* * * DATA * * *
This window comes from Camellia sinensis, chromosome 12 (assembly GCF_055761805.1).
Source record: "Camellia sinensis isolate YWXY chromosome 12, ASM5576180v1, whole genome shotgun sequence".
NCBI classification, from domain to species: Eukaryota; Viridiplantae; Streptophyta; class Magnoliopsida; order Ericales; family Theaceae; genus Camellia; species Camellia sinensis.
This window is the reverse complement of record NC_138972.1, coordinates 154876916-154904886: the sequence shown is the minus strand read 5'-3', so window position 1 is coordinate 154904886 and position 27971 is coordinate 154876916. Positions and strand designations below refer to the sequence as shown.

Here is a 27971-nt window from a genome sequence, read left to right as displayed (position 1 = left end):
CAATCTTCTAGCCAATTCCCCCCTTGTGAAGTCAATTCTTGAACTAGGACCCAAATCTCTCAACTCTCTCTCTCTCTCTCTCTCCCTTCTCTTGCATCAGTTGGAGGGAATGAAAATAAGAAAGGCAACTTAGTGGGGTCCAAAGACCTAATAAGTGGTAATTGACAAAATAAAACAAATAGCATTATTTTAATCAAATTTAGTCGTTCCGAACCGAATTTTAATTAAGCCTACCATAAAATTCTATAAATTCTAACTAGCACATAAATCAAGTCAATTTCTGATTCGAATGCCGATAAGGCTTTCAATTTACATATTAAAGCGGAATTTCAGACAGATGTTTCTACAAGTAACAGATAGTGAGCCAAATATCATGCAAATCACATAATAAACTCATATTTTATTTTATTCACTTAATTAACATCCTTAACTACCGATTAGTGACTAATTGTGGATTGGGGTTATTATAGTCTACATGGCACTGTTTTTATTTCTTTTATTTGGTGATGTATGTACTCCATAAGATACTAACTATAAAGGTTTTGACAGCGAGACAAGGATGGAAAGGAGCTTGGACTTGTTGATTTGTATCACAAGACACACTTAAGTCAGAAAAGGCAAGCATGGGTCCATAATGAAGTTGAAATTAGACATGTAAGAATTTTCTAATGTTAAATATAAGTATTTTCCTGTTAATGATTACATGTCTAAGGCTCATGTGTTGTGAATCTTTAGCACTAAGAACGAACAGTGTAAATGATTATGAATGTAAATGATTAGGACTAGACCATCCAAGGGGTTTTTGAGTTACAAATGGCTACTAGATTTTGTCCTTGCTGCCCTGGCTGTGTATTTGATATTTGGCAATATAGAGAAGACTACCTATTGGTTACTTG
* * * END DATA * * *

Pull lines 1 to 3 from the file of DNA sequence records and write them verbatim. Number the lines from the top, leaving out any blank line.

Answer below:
This window comes from Camellia sinensis, chromosome 12 (assembly GCF_055761805.1).
Source record: "Camellia sinensis isolate YWXY chromosome 12, ASM5576180v1, whole genome shotgun sequence".
NCBI classification, from domain to species: Eukaryota; Viridiplantae; Streptophyta; class Magnoliopsida; order Ericales; family Theaceae; genus Camellia; species Camellia sinensis.